Goldie is back in the lab after spending the summer of 2014 on Great Pond.
The following slides show typical views of Great Pond’s current temperature, oxygen, and plankton abundance while the buoy was deployed. We welcome your comments on new or improved ways to display the data.
1) A cartoon of the lake conditions. Most items like wind, oxygen and temperature are physical measurements. Surface flow, upwelling/downwelling, and Secchi depth are computed parameters. We are still working on the upwelling/downwelling arrow. Secchi depth is only displayed during the day since we use light attenuation to compute this value.
4) Temperature at all depth in Great Pond (top panel) and biomass (bottom panel). Notice how the surface of the lake warms in the summer and cools in the fall. Mixing events are marked by sudden changes in temperature. These are often followed a week later by blooms.
5) Heat maps of Great Pond on 2014 and 2013. This is the same data shown in Figure 4, but plotted as a contour map (also known as a heat map).
The graphs below show some of the 2013 data for Great Pond, Belgrade Lakes, Maine. Watch the real-time 2014 data and compare to the lake in 2013.
Graph of average water temperatures at different depths over 2013, as graphed by Lake Analyzer. This heat plot shows the temperature using the color scale on the right. Notice the warm surface water (25 0C) during the months of July and August. Rapid changes in temperature result in a thermocline (temperature gradient) which becomes a barrier to water mixing. Notice that the thermocline is weak or absent in the spring and fall when the lake mixes top to bottom.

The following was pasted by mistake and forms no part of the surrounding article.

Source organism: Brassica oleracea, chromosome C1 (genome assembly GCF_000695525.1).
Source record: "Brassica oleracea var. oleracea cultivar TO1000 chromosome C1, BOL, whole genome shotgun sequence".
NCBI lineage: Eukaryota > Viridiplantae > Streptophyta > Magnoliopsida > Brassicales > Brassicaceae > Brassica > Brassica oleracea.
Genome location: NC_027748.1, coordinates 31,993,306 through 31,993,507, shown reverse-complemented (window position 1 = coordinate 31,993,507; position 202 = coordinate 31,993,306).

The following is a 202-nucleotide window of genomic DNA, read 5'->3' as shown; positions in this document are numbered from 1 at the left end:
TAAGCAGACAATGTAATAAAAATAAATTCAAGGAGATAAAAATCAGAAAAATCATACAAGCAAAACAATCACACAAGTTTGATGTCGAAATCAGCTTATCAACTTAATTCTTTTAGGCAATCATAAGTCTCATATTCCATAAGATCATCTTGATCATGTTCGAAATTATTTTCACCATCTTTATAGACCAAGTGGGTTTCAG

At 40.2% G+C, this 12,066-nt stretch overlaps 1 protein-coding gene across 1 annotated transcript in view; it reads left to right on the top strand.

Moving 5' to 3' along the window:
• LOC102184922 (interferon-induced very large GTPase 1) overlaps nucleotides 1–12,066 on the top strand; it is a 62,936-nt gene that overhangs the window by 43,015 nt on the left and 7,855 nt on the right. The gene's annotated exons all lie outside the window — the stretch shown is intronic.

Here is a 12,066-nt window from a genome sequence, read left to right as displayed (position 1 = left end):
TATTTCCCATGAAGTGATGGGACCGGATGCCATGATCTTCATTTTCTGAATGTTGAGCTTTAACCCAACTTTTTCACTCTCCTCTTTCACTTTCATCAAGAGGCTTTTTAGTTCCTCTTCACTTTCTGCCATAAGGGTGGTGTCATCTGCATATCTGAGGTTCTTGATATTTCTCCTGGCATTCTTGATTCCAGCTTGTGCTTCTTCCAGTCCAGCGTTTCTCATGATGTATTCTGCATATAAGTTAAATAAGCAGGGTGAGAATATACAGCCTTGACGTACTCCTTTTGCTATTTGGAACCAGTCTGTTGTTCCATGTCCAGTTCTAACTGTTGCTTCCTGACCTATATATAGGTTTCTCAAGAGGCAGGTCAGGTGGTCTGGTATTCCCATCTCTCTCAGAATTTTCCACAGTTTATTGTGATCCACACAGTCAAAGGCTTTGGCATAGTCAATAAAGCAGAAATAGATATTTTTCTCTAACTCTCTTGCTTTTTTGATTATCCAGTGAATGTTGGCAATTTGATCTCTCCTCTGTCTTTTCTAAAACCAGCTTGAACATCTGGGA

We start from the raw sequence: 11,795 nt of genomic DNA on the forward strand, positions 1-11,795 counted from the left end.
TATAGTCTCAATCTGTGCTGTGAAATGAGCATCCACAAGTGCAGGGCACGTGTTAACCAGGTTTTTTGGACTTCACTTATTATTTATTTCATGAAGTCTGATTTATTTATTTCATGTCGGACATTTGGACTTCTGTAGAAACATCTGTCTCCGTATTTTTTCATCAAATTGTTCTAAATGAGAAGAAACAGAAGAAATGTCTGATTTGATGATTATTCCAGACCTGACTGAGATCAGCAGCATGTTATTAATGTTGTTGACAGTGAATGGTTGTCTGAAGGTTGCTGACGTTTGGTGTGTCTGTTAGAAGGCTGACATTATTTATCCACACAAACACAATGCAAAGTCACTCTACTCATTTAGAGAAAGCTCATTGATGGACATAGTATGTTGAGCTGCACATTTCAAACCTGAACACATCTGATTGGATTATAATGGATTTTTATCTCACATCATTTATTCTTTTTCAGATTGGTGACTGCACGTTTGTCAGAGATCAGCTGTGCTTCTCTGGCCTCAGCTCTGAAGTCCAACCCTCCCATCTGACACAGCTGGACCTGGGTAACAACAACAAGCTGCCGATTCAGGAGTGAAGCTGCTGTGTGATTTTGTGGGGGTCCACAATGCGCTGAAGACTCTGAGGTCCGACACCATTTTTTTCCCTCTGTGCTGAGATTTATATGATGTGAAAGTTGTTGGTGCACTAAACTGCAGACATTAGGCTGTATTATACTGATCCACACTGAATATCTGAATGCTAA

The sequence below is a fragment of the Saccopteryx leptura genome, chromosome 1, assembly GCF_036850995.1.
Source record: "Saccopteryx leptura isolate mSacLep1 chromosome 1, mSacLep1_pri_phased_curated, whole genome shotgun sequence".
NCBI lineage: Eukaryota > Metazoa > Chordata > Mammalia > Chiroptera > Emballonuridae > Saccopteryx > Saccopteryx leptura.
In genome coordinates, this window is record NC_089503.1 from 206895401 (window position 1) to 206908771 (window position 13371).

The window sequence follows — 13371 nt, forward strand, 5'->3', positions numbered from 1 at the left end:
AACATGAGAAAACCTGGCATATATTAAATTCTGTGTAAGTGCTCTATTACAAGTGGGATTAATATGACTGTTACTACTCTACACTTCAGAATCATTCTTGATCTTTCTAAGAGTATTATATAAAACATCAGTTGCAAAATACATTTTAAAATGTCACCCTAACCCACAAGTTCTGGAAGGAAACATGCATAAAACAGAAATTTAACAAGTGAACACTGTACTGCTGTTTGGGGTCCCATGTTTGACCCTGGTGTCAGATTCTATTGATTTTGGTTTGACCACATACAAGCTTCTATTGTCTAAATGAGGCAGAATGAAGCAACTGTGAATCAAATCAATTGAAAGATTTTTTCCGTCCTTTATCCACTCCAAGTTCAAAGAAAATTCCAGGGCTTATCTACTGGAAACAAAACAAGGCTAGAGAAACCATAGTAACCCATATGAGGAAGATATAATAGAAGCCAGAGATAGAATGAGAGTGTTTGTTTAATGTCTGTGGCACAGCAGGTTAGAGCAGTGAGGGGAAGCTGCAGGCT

Calculated thermocline depths as function of time. We used Lake Analyzer to perform these calculations.
Water temperature determines water density and less dense water floats. During the summer the less dense warm water floats on top of the cold deep water. It takes energy to mix the layers of water. The Schmidt Stability (St) is a calculation of the lakes resistance to mixing. It is defined as the amount of work (wind energy) needed to de-stratify the lake (Schmidt, 1928). It is used to estimate changes in dissolved oxygen. St is largest when the thermocline is the most developed.
The Lake Number (Ln) is a calculated a ratio of the stabilizing force of gravity associated with density stratification to the destabilizing forces of wind, inflow, outflow, and cooling. It is an indication of deep mixing in lakes and can also be used to estimate changes in deep water dissolved oxygen concentrations. The assumption is made that wind is the dominating destabilizing force, and the other destabilizing forces are negligible. When Ln = 1, wind is just sufficient to force the seasonal thermocline to be deflected to the surface at the upwind end of the lake. When Ln > 1, stratification is dominant. When Ln < 1, stratification is weak with respect to wind stress (Robertson and Imberger, 1994). St differs from Ln in that it is a measure of the stratification within the lake while Ln is a measure of mixing occurring (Robertson and Imberger, 1994). Notice that the lake is most stable with respect to mixing during the warm, summer months, but mixing events do occur – particularly in June and September.
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